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Artnet News
Apr. 10, 2007 

Takashi Murakamiís multivalent art enterprise, Kaikai Kiki, has signed its first U.S.-based artist for an exhibition at the firmís new Tokyo gallery -- Seonna Hong, the figurative artist who is known for simple but colorful images, often made in cel vinyl on wood, chronicling the fairy-tale adventures of a young Korean-American girl. The show is set for early 2008.

Born in Los Angeles in 1973, Hong has exhibited at Sixspace in Los Angeles and Oliver Kamm / 5BE Gallery on West 27th Street in Chelsea, where a show of new works opens Apr. 27-May 26, 2007. She was a recipient of a 2006 Joan Mitchell Foundation grant, and had her first solo museum show at the Knoxville Museum of Art in 2006. Kaikai Kiki, which has offices in New York as well as Tokyo, works with several artists in addition to Murakami, including Chiho Aoshima, Chinatsu Ban, Mahomi Kunikata, Mr., Rei Sato and Aya Takano.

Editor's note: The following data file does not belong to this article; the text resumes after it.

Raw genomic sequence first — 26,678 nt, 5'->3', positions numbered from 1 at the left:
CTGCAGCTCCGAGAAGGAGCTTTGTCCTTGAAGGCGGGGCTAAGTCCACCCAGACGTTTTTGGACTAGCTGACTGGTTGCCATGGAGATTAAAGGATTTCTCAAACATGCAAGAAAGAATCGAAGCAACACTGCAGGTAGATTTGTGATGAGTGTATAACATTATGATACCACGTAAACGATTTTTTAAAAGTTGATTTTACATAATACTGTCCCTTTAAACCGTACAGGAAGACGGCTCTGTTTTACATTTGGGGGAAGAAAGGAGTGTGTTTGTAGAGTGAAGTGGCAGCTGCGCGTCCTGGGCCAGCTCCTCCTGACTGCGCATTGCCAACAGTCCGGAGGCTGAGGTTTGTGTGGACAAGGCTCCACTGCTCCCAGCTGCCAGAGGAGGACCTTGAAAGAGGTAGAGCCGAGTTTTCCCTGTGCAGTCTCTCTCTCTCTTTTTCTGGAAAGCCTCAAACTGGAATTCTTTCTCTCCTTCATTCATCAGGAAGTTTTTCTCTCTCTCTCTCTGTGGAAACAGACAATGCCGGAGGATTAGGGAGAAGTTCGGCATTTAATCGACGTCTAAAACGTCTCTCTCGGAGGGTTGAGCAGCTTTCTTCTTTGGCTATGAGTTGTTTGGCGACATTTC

The French Ministry of Culture is following the lead of the "beefeaters" across the channel -- i.e., the Tate Modern's practice of commissioning major new works for its soaring Turbine Hall -- by launching a new program to install major contemporary artworks in the grand nave of Parisí recently renovated Grand Palais. The series is dubbed "Monumenta," and the first major installation is by Anselm Kiefer, May 30-July 8, 2007. Titled "Sternenfall" (Falling Stars), the new works were made by the Neo-Expressionist artist expressly for the space, and are dedicated to poets Paul Celan and Ingeborg Bachmann.